Here are some worrisome numbers, as reported by the Sacramento Bee.

Will high taxes lead the state’s wealthiest residents to flee the Golden State for the comparable tax havens of Florida, Nevada and Texas? Republicans reliably raise that alarm when Democrats advocate for tax increases, like the 2012 and 2016 ballot initiatives that levied a new income tax on very high-earning residents. But now, with the federal tax bill cutting off deductions that benefited well-off Californians, the state’s Democrats suddenly are singing the GOP song about a potential millionaire exodus. …Democratic state lawmakers are worried because California relies so heavily on the income taxes it collects from high earners to fund government services. The state’s wealthiest 1 percent, for instance, pay 48 percent of its income tax, and the departure of just a few families could lead to a noticeable hit to state general fund revenue. …Among high-income brackets, about 38 percent of Californians who earn more than $877,560 – the top 1 percent – would see a tax hike. About 25 percent of Californians earning between $130,820 and $304,630, also would see a tax increase… “The new tax law is kind of like icing on the cake for some who were thinking about moving out of the state,” said Fiona Ma, a Democrat on the tax-collecting Board of Equalization who is running for state treasurer. …Joseph Vranich, who leads an Orange County business that advises people on where to locate their businesses, called the tax law “one more nail in the coffin” that would cause small- and middle-size entrepreneurs to leave California.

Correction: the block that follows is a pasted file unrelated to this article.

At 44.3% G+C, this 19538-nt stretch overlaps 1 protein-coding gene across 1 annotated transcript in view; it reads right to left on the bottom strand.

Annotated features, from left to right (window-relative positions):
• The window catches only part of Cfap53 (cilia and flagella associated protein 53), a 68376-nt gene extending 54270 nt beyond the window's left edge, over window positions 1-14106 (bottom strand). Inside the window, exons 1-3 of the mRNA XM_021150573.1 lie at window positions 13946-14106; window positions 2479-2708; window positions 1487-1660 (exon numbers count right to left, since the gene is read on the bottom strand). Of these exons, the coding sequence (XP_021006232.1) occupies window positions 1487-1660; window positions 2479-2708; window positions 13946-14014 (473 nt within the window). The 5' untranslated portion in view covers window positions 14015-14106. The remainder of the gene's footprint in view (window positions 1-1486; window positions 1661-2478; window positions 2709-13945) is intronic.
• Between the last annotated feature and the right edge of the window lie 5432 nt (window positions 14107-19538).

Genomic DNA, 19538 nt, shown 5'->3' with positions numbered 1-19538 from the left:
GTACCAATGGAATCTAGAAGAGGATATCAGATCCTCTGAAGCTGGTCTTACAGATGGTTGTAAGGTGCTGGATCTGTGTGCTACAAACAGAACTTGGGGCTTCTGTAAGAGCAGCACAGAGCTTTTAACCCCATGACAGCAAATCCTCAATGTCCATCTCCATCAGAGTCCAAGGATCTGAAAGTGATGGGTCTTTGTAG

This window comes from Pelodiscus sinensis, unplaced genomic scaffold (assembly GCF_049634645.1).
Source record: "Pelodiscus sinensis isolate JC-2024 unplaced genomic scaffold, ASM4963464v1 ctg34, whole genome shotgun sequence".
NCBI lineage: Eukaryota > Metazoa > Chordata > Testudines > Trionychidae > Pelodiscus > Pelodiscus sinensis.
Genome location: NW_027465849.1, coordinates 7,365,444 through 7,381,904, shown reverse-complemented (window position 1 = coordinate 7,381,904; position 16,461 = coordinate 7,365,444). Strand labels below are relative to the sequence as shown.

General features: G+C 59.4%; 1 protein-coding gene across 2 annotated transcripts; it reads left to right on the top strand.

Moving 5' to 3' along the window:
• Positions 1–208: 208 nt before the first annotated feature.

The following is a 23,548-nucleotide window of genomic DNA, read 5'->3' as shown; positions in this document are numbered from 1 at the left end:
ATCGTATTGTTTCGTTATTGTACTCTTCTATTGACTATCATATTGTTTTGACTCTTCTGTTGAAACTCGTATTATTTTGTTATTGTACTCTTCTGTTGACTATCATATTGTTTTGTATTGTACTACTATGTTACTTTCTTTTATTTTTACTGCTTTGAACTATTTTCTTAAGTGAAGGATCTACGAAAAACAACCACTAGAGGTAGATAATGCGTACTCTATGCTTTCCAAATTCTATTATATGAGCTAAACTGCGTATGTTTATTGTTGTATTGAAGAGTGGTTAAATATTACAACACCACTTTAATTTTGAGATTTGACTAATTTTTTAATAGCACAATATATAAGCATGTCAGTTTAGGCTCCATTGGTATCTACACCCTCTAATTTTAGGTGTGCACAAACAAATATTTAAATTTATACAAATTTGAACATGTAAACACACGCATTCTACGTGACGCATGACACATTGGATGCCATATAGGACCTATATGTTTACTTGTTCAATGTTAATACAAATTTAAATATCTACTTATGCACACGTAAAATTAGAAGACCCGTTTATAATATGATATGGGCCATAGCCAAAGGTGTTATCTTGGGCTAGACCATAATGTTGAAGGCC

Politicians and tax collectors get resentful when the sheep move away so they no longer can be fleeced.

This powerful video from Reason should be widely shared. Thankfully it has a (mostly) happy ending.

One of the reasons the state has awful tax policy is that interest groups have stranglehold on the political system. And that leads to ever-higher levels of spending.

Writing for Forbes, for example, Josh Archambault examines the surge of Medicaid spending in the state.

Over the past ten years, Medicaid spending in California has almost tripled, growing from $37 billion per year to a whopping $103 billion per year—including both state and federal funding. And things have only accelerated since the state expanded Medicaid to a new group of able-bodied adults. …nearly 4 million able-bodied adults are now collecting Medicaid, which was once considered a last-resort safety net for poor children, seniors, and individuals with disabilities. …California initially predicted that its ObamaCare expansion would cost roughly $11.6 billion in the first three fiscal years of the program. The actual cost during that time? An astounding $43.7 billion. …Though California represents only 12 percent of the total U.S. population, it receives more than 30 percent of all Medicaid expansion spending.

And the Orange County Register recently opined about the ever-escalating expenses for a gilded class of state bureaucrats.

California’s annual state payroll grew by 6 percent in 2017, an increase of $1 billion and twice the rate of growth of the previous year. …Employee compensation is one of the largest components of the General Fund budget. In 2015-16, salaries and benefits accounted for about 12 percent of expenditures from the General Fund, a total of over $13 billion. …pay increases drive up pension costs. …The administration estimated that the annual cost to the state for the pay raises would be $2 billion by 2020-21, but the LAO said that didn’t take into account the higher overtime costs that would result from higher base pay, or the extra pension costs from that overtime. …if an economic downturn caused state revenues to decline, taxpayers would still have to pay the high and rising salaries for the full length of the contract.

The last sentence is key. I’ve previously pointed out that California has a very unstable boom-bust fiscal cycle. The state looks like it’s in good shape right now, but it’s going to blow up when the next recession hits.

Let’s close by acknowledging that poor residents also pay a harsh price.

Kerry Jackson’s article in National Review is rather depressing.